It’s pretty rare for a 103-win team to fly under the radar, but the Astros managed to do just that.
The reigning World Series champions, no less, seemed overshadowed for most of the season by the Red Sox and Yankees over in the AL East. With nagging injuries to different parts of their roster throughout this season, the Astros never clicked to the level that they did in the ALDS against the Indians, if you can believe it.
As Alex Bregman simply put it, chronicled by Anthony Castrovince of MLB.com:
“To be honest with you, [Jose] Altuve goes down, [George] Springer goes down, [Carlos] Correa goes down, and we win 103 games. If those three don’t go down and play a full season, you’re looking at the most wins in the history of the game. Be honest, you are.”
Bregman then turned to an Astros staffer, asking him, “Am I wrong?”
The Astros staffer said, “You’re wrong, but I love you.”
It doesn’t really matter whether the Astros would have been the best team in MLB history had those three been healthy all season, but it is an important factor to consider when evaluating their 2018. All three — Altuve, Springer and Correa — were healthy for the ALDS. But Bregman, actually, had the best bat in the Astros’ lineup during the series.
Astros’ key hitters during the ALDS
Of course, this is a small sample, and it far from confirms my argument that the Astros are the best team left this postseason. The point is, though, is that they are.
Despite none of Altuve, Correa, or Springer playing in more than 140 games, the Astros still ranked first in baseball in run differential at +263. This is 34 runs better than the Red Sox, who ranked second in baseball in the stat at +229.
As our very own Patrick Brennan documented in June, the 2018 Astros were on pace to be the best team in modern baseball history. At the time, the Astros sported a .722 Pythagorean winning percentage, a solid 45 points above the second-highest mark in the modern era (1960-present). The 1969 Orioles posted a .677 Pythagorean winning percentage, ranking as the highest in baseball history over the last 58 years.
Unfortunately, the Astros regressed, but not by a lot. They finished the 2018 season with a .675 Pythagorean winning percentage, still ranking as the second-highest mark in the modern era. That’s not too shabby, and it’s notably better than the 2001 Mariners, who famously won 116 games before losing to the Yankees in the ALCS.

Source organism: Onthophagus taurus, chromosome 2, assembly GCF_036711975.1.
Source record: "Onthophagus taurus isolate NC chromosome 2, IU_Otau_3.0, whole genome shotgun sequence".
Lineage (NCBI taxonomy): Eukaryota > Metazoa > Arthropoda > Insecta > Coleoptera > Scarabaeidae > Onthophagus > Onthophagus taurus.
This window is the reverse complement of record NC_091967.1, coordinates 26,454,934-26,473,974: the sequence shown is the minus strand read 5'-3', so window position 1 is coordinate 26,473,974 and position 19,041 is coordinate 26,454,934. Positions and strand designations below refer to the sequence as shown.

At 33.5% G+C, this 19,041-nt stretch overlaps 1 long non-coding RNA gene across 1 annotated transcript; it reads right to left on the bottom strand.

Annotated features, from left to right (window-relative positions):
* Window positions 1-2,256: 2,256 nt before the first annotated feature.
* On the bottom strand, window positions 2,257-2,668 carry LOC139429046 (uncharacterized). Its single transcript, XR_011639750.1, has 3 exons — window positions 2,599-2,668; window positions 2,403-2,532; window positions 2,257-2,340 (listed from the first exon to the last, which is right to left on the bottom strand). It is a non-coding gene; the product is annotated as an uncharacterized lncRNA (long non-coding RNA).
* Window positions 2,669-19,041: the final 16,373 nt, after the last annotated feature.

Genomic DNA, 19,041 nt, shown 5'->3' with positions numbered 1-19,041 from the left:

Of course, regular season success does not always translate into the postseason, but the Astros are head and shoulders above the remaining three other teams in many key areas.
The first of which is bullpen. Astros relievers posted the third-highest fWAR in baseball, with 8.2 total fWAR. The Brewers weren’t too far behind them, ranking fourth with a 7.1 mark, but the Red Sox (4.9 fWAR, 9th in baseball) and the Dodgers (3.1 fWAR, 16th) lagged further behind. RA9-WAR, on the other hand, shows that the Red Sox relievers rated out well at pure run prevention. But, here too, the Astros have a sizable lead on the competition, being over a win better than the next closest bullpen of the teams left (which happens to be Boston). As we all know, bullpen success in the postseason is key to winning championships.
On the starting pitching side, it’s the Dodgers who come the closest to being as good as Houston, but they were still worth five fewer wins over the course of the season than the Astros in this department. Boston? Nearly seven wins worse. Milwaukee? Over 13 wins worse. In a seven-game series, none of these teams can match Justin Verlander, Gerrit Cole, Dallas Keuchel and Charlie Morton, with Lance McCullers Jr. in the bullpen.
The only place where any of these three teams may be able to catch the Astros is in the offensive department. The Dodgers had the best offense in the league, posting a team-wide 111 wRC+, but even the Red Sox, who relied on their core of Mookie Betts, J.D. Martinez, Xander Bogaerts and Andrew Benintendi, still are just tied with the Astros in the metric, at 110.
The only reason why they rate out so much higher in position player fWAR is due to defense, where they, as a team, were 34.3 runs better than the Astros. But, in a seven-game series, this may only work out to be a one- or two-run difference, at most. Defense is more important over a longer time frame, where a run saved here and there can be crucial in picking up an extra win along the way. In a short series, the effects are more minute.
With all of this considered, the Astros appear to be far and away the best team left. Whether this means they win the World Series remains to be seen. So many factors are involved in winning a playoff series, and so much could still go wrong for them. But, for now, after a completely suffocating series against the Indians, the Astros look to be better than ever in their quest for a repeat.
Devan Fink is a Featured Writer for Beyond The Box Score. You can follow him on Twitter @DevanFink.